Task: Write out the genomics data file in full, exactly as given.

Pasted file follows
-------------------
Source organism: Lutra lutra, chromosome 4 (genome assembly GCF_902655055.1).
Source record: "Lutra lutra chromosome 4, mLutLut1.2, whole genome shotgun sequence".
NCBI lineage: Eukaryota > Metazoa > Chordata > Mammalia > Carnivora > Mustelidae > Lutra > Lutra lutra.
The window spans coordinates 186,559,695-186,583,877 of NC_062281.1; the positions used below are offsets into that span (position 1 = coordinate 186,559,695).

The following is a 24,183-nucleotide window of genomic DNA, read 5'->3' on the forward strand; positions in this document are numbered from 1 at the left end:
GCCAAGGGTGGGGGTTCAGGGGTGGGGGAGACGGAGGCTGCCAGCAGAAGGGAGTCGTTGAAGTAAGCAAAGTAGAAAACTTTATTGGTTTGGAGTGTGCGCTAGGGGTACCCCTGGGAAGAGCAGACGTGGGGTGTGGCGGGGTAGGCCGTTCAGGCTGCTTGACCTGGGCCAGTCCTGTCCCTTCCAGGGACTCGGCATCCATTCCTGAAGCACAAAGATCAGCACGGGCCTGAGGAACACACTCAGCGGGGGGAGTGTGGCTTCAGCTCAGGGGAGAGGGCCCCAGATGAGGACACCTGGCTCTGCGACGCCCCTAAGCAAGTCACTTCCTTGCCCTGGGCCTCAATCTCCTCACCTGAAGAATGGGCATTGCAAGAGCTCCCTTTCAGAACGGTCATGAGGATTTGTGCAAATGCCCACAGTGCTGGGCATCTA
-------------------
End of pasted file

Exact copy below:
Source organism: Lutra lutra, chromosome 4 (genome assembly GCF_902655055.1).
Source record: "Lutra lutra chromosome 4, mLutLut1.2, whole genome shotgun sequence".
NCBI lineage: Eukaryota > Metazoa > Chordata > Mammalia > Carnivora > Mustelidae > Lutra > Lutra lutra.
The window spans coordinates 186,559,695-186,583,877 of NC_062281.1; the positions used below are offsets into that span (position 1 = coordinate 186,559,695).

The following is a 24,183-nucleotide window of genomic DNA, read 5'->3' on the forward strand; positions in this document are numbered from 1 at the left end:
GCCAAGGGTGGGGGTTCAGGGGTGGGGGAGACGGAGGCTGCCAGCAGAAGGGAGTCGTTGAAGTAAGCAAAGTAGAAAACTTTATTGGTTTGGAGTGTGCGCTAGGGGTACCCCTGGGAAGAGCAGACGTGGGGTGTGGCGGGGTAGGCCGTTCAGGCTGCTTGACCTGGGCCAGTCCTGTCCCTTCCAGGGACTCGGCATCCATTCCTGAAGCACAAAGATCAGCACGGGCCTGAGGAACACACTCAGCGGGGGGAGTGTGGCTTCAGCTCAGGGGAGAGGGCCCCAGATGAGGACACCTGGCTCTGCGACGCCCCTAAGCAAGTCACTTCCTTGCCCTGGGCCTCAATCTCCTCACCTGAAGAATGGGCATTGCAAGAGCTCCCTTTCAGAACGGTCATGAGGATTTGTGCAAATGCCCACAGTGCTGGGCATCTA